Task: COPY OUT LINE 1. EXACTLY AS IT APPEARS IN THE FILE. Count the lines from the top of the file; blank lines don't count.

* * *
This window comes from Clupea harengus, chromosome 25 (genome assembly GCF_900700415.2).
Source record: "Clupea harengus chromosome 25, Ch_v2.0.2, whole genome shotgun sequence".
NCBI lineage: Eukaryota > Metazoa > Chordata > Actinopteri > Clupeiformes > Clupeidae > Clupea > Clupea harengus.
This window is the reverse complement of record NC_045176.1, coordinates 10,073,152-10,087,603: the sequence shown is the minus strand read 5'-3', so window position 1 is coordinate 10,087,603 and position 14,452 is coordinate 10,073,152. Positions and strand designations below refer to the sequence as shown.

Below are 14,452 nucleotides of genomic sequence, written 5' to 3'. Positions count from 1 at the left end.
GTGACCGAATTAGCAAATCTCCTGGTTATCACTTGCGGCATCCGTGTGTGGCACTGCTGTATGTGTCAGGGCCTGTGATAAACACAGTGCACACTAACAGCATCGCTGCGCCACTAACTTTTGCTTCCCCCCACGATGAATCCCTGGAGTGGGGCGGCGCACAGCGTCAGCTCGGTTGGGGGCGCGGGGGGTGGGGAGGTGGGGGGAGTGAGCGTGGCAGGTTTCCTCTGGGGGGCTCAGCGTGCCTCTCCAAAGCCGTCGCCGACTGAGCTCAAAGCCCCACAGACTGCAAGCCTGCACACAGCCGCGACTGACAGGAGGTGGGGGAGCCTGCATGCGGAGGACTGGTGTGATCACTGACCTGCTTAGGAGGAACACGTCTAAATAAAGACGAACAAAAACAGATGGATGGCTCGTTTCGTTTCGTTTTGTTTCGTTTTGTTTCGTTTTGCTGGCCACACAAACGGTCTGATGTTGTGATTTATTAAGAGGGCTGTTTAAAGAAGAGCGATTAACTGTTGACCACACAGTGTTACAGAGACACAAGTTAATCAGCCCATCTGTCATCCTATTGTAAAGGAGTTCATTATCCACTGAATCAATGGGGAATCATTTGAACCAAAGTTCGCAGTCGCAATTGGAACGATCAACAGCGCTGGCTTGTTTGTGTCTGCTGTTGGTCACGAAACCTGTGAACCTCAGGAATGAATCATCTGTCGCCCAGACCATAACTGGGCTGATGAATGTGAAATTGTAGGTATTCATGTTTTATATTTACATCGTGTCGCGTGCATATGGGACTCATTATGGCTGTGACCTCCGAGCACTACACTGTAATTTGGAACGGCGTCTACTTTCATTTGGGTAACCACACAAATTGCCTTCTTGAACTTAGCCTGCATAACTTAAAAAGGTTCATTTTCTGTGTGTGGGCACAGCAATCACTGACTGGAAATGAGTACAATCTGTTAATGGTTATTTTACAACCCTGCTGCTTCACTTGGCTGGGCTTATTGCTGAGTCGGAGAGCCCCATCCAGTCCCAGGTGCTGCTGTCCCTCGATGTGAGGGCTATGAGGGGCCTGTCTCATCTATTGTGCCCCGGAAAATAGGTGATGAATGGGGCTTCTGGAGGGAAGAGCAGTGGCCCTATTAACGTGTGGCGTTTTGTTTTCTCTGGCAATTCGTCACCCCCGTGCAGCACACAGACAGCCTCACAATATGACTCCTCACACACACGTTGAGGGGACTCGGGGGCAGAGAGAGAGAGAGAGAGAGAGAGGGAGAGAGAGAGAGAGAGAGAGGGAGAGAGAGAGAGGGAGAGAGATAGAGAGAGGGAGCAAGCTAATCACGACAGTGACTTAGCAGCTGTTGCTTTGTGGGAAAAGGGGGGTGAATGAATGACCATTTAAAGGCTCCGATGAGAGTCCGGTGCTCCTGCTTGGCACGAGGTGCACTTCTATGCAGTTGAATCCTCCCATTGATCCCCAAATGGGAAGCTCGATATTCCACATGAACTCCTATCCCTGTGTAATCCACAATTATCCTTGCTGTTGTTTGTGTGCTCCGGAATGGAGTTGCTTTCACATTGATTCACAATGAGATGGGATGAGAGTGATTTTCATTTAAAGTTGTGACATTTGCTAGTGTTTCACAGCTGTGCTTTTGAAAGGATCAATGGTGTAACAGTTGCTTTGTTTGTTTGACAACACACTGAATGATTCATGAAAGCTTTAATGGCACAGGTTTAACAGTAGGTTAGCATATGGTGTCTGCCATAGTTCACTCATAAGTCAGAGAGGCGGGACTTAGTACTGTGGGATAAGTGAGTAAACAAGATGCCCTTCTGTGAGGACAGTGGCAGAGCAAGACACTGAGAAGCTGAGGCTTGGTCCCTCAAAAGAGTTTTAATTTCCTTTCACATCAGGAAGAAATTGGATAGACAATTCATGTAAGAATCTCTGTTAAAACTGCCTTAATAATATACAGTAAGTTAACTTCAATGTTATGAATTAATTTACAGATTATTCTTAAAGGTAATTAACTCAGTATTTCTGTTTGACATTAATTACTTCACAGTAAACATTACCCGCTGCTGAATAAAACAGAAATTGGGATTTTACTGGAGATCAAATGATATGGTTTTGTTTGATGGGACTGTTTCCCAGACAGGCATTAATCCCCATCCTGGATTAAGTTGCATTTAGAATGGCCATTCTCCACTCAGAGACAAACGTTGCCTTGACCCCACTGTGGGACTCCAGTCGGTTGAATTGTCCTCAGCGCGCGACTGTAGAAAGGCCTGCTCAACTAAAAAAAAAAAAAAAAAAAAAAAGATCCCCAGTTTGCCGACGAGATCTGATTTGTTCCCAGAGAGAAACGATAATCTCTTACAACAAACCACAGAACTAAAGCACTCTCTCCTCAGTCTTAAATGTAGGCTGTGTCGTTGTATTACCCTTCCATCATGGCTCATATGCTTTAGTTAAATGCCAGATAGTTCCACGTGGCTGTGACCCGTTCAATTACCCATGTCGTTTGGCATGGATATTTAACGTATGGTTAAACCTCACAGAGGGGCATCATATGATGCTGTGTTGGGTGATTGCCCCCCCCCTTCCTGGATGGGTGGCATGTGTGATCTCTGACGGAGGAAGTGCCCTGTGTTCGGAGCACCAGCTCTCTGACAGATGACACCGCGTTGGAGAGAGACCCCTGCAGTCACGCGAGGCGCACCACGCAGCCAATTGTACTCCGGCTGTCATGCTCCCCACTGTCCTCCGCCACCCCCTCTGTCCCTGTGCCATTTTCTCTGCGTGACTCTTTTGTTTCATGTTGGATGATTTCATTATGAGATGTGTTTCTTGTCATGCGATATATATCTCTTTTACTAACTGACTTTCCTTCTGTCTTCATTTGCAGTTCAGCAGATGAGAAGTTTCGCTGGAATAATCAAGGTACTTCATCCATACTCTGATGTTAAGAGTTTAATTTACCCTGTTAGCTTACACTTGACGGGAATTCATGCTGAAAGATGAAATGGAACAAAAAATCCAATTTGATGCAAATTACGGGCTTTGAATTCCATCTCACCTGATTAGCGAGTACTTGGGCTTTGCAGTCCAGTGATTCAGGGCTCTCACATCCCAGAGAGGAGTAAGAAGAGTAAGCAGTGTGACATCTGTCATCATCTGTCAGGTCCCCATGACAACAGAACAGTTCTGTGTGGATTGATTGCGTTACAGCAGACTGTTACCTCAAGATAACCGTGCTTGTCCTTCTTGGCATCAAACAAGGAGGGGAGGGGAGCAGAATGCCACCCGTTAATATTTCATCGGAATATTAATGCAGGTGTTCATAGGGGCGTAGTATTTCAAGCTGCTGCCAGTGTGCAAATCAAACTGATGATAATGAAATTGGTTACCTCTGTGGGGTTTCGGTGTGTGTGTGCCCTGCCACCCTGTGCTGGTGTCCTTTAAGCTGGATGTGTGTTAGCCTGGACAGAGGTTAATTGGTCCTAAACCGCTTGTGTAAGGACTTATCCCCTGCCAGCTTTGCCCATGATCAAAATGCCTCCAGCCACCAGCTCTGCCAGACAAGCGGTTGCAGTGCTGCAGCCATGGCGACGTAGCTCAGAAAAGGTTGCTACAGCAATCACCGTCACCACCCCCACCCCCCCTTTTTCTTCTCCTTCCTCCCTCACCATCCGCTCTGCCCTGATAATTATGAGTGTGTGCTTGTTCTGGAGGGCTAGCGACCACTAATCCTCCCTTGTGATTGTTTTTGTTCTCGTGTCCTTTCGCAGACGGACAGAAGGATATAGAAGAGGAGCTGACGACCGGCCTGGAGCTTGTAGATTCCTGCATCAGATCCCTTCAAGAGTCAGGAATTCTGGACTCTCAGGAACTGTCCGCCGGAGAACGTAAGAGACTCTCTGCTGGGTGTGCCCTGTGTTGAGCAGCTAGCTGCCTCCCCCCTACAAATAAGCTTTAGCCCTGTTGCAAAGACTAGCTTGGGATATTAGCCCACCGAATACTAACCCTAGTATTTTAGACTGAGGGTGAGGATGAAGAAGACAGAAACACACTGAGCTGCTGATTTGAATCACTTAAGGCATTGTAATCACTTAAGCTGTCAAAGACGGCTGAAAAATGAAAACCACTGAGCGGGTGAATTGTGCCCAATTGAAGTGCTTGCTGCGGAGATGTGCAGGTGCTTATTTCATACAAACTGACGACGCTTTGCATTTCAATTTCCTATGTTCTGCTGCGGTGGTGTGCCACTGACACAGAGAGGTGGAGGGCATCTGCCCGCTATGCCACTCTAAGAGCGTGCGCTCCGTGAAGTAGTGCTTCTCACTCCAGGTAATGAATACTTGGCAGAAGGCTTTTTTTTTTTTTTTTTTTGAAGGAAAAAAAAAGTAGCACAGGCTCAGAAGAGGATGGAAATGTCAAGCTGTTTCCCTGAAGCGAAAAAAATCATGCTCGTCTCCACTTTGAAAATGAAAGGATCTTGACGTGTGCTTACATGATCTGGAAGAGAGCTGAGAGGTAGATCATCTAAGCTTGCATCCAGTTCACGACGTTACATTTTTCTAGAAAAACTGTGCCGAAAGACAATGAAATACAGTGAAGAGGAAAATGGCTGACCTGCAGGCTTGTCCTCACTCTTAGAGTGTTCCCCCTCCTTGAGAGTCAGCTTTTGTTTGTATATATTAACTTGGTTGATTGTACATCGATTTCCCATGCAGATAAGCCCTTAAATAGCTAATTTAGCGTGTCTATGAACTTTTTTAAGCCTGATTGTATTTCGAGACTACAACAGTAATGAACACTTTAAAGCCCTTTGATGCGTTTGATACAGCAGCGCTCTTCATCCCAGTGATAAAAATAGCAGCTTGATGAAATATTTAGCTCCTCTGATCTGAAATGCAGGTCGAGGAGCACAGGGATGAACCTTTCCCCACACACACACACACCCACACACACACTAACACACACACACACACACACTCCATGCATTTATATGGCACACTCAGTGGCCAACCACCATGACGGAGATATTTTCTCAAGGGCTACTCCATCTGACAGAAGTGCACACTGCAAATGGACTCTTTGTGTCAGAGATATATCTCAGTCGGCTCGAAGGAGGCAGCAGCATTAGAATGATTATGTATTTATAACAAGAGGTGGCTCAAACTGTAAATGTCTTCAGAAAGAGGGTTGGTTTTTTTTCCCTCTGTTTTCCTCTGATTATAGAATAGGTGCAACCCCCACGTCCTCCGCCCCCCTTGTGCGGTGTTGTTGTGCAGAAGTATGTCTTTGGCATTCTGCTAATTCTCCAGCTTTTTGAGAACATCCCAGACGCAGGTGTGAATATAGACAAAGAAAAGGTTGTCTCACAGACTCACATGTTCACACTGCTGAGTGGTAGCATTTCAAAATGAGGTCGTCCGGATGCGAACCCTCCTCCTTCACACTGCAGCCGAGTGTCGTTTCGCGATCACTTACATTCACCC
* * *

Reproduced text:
This window comes from Clupea harengus, chromosome 25 (genome assembly GCF_900700415.2).